METALLICA’s LARS ULRICH: ‘It Feels Like Hard Rock Is Kind Of Outside Of The Mainstream Again’

In a new interview with Rolling Stone, Lars Ulrich was asked if feels the mainstream understand heavy music any better now than it did back in 1989 when METALLICA was up for its first Grammy in the metal category but lost to non-metal band JETHRO TULL. Lars responded: “We’ve probably had the biggest summer we’ve ever had just in terms of sheer number of tickets sold between our European and American dates. Obviously, that’s a complete mindfuck given that it’s 42 years into this ride. But at the same time, it feels that hard rock is more of a subculture and less mainstream than it’s been.

“Looking back, at the ’80s with MTV and AOR radio and magazines from Rolling Stone to Kerrang! … it feels like hard rock was much more a conversation in the mainstream than it is now,” he continued. “So while these numbers are crazy — and I know so many other bands are doing crazy numbers, like GUNS N’ ROSES, SLIPKNOT, GHOST, DISTURBED — it feels like hard rock is more part of a subculture and kind of outside of the mainstream again like when we started METALLICA.

“I don’t know if I have as much knowledge of what’s going on around me as I did 20, 30 years ago, and I don’t know if I’m interested in being as much a part of that conversation as I was, but when asked, it definitely feels like what we’re doing in hard rock in general is connecting with a lot of people,” Lars added. “But in terms of the zeitgeist and overall mainstream culture, it doesn’t feel like we’re as much a part of the mainstream conversation as it has been in the past.”

METALLICA was nominated for the very first “Hard Rock/Metal Performance” Grammy in 1989, but famously lost to JETHRO TULL, a band distinguished mainly by its heavy use of flute. Fans — and even some audience members — were rightly outraged, though TULL‘s record label tried to make light of the faux pas by placing a Billboard ad that read, “The flute is a heavy, metal instrument.”

Four and a half years ago, on the 30th anniversary of that fateful day, Ulrich took to his Instagram to reflect on his band’s first Grammy loss, writing: “Today 30 years ago, February 22 ’89, we played the Grammys for the first time and that was quite a mindfuck!!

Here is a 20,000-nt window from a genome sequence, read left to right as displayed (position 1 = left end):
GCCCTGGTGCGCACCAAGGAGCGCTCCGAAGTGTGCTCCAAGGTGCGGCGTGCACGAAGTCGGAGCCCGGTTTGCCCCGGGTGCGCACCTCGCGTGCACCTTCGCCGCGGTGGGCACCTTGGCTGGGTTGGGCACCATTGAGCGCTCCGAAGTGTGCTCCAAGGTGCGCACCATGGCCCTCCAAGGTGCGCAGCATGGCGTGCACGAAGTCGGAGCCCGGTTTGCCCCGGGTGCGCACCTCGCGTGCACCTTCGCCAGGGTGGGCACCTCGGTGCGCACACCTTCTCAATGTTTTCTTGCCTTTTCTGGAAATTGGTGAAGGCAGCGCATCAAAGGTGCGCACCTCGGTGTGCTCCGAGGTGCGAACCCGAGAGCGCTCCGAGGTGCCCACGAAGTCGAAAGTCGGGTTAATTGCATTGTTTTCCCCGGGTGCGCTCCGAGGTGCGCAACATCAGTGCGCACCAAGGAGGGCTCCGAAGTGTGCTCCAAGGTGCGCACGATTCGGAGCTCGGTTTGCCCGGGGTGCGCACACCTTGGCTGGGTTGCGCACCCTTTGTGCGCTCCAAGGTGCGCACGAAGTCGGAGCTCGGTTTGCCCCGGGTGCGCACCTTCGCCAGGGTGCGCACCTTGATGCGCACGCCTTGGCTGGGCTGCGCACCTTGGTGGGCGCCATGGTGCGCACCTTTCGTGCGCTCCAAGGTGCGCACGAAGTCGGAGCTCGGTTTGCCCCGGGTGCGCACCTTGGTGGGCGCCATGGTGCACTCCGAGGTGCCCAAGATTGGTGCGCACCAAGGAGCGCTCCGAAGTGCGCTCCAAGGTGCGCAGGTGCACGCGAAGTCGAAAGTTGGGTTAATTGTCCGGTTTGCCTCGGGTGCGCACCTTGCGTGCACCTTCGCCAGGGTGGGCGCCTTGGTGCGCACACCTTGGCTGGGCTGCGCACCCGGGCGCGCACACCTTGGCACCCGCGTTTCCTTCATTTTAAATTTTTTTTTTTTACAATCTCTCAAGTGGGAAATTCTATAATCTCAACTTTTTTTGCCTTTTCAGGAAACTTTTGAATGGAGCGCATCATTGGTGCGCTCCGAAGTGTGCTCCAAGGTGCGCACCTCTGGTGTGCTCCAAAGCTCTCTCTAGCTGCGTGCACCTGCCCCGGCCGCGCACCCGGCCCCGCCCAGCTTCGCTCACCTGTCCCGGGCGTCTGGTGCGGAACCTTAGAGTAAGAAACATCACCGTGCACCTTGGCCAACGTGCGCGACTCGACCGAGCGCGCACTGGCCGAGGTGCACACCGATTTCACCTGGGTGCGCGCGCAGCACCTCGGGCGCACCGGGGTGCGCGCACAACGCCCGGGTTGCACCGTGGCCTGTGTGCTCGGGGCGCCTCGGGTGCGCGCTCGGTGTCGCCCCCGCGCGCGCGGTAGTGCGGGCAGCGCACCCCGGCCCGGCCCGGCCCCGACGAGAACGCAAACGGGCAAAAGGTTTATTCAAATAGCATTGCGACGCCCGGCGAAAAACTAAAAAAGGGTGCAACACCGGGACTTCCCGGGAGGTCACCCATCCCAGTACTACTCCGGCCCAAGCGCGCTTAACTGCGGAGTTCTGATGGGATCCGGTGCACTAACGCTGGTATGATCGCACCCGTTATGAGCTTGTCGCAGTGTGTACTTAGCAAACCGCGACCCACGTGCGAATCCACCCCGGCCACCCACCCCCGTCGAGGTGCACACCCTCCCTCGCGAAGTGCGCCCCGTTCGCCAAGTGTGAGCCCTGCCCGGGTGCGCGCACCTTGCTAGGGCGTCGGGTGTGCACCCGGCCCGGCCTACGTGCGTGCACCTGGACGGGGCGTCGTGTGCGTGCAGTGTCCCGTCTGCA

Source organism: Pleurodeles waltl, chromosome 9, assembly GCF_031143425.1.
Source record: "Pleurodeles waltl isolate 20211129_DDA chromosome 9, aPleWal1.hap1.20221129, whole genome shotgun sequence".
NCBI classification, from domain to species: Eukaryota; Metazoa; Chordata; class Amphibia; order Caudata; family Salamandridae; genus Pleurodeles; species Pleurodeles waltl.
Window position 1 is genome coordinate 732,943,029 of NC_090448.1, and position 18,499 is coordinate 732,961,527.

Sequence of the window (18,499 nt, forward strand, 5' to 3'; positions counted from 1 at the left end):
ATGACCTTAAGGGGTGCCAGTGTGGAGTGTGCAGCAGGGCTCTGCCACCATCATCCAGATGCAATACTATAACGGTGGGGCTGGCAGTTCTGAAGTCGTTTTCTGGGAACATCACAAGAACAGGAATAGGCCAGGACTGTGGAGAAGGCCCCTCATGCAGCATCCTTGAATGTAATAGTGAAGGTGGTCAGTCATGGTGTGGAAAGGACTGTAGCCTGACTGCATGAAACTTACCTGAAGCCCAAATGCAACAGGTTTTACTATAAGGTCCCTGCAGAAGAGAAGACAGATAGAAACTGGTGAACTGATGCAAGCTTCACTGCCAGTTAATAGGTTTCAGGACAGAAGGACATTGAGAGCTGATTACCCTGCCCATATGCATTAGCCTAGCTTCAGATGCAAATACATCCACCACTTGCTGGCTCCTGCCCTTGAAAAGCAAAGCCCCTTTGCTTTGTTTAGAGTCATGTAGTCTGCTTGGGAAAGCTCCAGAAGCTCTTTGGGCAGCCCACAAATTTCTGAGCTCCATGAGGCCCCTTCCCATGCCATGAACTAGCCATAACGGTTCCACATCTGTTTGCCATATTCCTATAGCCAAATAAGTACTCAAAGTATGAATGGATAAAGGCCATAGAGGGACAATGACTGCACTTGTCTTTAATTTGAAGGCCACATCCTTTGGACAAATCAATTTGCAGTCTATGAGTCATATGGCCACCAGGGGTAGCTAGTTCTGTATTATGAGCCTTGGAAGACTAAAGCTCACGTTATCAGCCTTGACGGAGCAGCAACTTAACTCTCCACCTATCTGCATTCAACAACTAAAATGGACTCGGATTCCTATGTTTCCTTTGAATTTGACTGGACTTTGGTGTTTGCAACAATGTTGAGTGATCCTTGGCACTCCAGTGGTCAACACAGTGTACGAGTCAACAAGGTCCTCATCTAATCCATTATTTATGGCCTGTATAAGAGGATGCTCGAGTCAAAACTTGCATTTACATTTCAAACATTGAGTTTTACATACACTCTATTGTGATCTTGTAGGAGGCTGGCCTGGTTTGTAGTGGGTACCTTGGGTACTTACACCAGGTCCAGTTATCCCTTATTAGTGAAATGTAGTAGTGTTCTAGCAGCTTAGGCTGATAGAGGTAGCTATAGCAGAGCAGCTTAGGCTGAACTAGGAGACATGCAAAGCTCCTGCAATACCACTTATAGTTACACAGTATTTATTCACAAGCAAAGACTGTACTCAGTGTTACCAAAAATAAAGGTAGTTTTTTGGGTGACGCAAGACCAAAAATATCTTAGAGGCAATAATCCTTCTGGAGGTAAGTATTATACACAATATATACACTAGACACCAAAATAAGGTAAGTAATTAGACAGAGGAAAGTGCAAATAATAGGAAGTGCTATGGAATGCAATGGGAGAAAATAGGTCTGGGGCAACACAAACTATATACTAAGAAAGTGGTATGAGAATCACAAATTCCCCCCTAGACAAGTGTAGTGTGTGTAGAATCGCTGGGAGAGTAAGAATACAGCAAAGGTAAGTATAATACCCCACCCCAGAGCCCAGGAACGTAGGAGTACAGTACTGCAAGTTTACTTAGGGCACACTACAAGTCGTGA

“First time we were in front of a mainstream TV audience. First time mainstream America was exposed to whatever the hell it is we do. First time they had a hard rock/metal category on the Grammys. First time we were Grammy losers, since JETHRO TULL, somewhat unexpectedly to most people, walked away with the win.

“But all was not lost. The expressions of disgust from most members of the audience (other than Iggy!) is something I will treasure for the rest of my life. And I was rocking some pretty crazy hair that was edging dangerously close to a mullet! Happy days indeed!!”

After METALLICA lost the 1989 “Best Hard Rock/Heavy Metal Recording” Grammy to JETHRO TULL, the National Academy of Recording Arts and Sciences (NARAS),parent company of the Grammys, separated the two genres in 1990 by creating categories for “Best Hard Rock Performance” and “Best Metal Performance”. METALLICA won the “Best Metal Performance” award the next year, for “One”, and has earned a dozen so far.

When METALLICA‘s “Black” album won another “Best Metal Performance” Grammy in 1992, Ulrich “thanked” JETHRO TULL for not releasing an album in that year.

METALLICA drew nearly 80,000 fans to Los Angeles’s SoFi Stadium August 25 at the first of the band’s two shows at the venue. It was the biggest crowd in the history of the SoCal stadium, which opened in September 2020. The San Francisco Bay Area-based metal legends drew a similarly sized capacity crowd on August 27.

Fans purchased more than 156,000 tickets for the two-concert stand, which was part of METALLICA‘s “M72” world tour.

The “M72” tour features a bold new in-the-round stage design that relocates the famed METALLICA Snake Pit to center stage, allowing promoters to sell more tickets than usual. And since METALLICA‘s stage is hollow in the center, there is even more space available to accommodate fans.

The “M72” tour launched in late April in Amsterdam.

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